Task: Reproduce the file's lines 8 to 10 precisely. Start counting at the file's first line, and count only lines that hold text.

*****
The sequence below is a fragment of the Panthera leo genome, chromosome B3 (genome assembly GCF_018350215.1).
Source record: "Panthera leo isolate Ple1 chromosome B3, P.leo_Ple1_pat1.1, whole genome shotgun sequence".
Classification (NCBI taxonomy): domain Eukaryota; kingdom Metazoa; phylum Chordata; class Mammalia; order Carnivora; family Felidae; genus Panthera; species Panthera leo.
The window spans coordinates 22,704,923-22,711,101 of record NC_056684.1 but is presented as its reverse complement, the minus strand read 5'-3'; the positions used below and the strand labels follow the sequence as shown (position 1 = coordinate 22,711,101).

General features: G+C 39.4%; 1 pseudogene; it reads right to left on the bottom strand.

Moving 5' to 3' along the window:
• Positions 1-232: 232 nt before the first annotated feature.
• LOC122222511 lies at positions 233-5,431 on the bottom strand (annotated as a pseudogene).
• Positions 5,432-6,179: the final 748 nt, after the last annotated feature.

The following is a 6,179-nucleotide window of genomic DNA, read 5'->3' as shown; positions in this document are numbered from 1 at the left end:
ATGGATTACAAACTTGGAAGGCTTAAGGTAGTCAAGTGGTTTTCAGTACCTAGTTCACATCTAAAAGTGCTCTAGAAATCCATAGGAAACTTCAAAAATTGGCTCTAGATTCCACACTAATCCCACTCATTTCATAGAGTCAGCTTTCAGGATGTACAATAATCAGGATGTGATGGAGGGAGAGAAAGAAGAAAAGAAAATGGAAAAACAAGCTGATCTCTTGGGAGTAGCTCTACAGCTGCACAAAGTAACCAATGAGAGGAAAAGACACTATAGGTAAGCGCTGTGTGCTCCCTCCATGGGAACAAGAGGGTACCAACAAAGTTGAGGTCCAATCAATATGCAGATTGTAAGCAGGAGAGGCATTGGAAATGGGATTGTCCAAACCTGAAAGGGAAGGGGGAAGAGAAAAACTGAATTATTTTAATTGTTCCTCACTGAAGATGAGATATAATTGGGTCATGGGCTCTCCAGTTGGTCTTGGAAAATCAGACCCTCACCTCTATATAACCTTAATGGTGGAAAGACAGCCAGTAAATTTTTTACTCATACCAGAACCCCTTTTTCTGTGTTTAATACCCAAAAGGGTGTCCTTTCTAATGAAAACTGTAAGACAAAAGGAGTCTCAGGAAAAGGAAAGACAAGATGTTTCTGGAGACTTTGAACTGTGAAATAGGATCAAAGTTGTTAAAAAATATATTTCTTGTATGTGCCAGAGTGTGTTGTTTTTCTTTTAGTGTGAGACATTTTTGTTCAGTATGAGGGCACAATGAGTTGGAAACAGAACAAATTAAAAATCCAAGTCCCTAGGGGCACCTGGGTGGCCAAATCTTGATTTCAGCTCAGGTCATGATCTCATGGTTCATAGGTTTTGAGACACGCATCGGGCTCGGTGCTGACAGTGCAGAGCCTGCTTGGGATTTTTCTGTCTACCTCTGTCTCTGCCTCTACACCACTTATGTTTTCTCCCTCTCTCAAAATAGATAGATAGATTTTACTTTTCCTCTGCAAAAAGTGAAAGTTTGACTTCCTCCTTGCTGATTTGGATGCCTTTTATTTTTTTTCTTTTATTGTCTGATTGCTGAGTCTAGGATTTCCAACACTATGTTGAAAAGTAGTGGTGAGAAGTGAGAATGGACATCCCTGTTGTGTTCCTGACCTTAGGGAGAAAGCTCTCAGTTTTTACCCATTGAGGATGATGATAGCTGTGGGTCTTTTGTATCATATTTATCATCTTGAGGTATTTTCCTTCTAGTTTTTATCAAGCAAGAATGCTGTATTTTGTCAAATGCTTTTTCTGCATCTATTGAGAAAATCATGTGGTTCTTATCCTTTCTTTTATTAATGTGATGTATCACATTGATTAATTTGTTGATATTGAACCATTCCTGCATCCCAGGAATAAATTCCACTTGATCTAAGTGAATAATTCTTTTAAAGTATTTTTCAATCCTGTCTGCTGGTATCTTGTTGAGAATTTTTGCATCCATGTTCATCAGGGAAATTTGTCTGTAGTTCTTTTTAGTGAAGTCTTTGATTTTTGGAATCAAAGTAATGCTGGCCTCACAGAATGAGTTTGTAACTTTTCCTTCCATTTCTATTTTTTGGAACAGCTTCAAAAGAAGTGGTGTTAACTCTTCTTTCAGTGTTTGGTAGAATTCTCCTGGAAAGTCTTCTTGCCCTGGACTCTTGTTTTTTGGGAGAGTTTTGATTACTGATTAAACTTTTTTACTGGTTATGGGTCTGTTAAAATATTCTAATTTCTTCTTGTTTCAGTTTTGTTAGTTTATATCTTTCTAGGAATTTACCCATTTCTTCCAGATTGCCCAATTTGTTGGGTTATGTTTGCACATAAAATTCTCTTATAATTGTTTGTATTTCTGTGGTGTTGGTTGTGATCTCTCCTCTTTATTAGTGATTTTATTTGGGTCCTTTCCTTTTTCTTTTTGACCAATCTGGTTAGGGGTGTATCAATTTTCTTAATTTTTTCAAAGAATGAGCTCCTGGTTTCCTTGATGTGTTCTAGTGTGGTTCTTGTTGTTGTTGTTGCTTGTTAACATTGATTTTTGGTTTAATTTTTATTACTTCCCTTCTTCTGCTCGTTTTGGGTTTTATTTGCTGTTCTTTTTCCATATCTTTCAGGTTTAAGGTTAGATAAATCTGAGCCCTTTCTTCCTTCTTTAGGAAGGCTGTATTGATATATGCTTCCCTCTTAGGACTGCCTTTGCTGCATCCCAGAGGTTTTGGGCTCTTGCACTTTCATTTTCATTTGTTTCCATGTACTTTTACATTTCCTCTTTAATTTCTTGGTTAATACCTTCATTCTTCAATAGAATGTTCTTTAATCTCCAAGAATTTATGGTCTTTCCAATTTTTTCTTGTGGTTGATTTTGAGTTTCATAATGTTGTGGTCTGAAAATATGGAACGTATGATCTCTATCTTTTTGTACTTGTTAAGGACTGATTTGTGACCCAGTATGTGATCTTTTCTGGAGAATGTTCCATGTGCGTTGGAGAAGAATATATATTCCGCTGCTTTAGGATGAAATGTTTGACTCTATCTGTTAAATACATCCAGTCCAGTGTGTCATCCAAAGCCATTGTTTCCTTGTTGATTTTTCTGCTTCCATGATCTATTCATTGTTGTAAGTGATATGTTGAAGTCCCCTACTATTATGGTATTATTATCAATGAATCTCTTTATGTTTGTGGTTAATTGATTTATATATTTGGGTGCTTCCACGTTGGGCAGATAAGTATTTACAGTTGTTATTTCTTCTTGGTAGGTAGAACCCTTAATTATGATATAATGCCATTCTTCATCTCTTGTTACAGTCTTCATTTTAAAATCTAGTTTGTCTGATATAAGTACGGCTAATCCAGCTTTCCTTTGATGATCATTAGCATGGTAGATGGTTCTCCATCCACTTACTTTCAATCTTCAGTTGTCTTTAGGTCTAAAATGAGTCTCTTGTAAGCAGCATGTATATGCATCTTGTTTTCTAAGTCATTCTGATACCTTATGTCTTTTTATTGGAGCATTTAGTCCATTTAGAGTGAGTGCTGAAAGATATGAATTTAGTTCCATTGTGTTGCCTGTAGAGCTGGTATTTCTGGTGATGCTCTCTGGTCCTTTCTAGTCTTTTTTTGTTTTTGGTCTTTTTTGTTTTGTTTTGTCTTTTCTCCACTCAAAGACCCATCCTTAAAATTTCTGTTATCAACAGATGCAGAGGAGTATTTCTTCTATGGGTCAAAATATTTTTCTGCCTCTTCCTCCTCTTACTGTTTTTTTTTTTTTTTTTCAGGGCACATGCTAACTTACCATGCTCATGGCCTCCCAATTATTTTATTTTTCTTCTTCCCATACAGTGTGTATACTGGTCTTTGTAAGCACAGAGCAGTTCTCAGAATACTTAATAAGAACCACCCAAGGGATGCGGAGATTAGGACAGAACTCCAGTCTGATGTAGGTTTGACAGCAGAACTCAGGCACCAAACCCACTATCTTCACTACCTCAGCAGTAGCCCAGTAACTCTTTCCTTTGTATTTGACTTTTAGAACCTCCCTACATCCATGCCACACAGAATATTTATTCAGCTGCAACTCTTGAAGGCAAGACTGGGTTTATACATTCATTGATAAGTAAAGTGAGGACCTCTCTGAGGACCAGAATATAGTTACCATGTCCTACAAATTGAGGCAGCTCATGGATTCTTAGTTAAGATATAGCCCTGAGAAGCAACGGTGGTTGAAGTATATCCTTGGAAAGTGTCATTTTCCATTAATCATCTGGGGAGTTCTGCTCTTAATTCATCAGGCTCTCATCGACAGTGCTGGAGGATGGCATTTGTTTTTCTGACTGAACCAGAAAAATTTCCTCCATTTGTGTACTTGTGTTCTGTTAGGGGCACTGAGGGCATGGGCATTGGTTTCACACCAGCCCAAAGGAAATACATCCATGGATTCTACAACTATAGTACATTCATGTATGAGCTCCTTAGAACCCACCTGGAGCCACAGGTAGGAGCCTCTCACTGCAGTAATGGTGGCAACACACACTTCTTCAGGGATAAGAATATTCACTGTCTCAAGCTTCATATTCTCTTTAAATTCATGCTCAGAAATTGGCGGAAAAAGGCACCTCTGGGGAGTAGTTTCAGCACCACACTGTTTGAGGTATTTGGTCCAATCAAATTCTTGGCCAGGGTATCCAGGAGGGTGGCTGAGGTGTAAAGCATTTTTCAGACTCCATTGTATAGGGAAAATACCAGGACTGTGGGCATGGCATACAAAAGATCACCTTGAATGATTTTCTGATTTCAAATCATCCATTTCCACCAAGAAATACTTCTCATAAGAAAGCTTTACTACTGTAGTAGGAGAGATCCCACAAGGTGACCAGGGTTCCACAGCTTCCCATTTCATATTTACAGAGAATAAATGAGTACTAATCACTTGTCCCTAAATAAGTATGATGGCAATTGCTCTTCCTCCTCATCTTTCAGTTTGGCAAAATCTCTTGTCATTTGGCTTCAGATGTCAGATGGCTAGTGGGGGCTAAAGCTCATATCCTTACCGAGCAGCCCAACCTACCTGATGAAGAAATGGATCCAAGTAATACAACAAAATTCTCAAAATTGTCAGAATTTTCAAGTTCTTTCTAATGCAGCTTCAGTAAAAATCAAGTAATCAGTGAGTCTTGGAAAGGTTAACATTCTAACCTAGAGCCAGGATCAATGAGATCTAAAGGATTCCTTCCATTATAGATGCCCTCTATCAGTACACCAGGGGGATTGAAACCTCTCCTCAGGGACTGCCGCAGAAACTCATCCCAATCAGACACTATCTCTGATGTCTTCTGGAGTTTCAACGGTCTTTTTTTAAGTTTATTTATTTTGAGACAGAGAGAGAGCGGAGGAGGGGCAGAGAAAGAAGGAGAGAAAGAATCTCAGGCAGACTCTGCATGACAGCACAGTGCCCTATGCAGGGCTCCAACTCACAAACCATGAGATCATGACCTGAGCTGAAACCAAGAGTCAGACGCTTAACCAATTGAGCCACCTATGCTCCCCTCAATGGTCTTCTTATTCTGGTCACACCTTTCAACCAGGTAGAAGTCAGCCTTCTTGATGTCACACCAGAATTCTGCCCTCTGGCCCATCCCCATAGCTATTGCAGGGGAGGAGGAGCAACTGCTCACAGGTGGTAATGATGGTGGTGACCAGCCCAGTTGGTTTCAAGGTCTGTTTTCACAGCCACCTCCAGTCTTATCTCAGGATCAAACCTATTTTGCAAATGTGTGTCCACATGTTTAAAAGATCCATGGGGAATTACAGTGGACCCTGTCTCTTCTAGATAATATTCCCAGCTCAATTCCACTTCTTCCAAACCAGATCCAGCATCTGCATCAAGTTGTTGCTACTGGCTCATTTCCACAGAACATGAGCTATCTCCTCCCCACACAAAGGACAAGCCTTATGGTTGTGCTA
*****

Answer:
• LOC122222511 lies at positions 233-5,431 on the bottom strand (annotated as a pseudogene).
• Positions 5,432-6,179: the final 748 nt, after the last annotated feature.

The following is a 6,179-nucleotide window of genomic DNA, read 5'->3' as shown; positions in this document are numbered from 1 at the left end: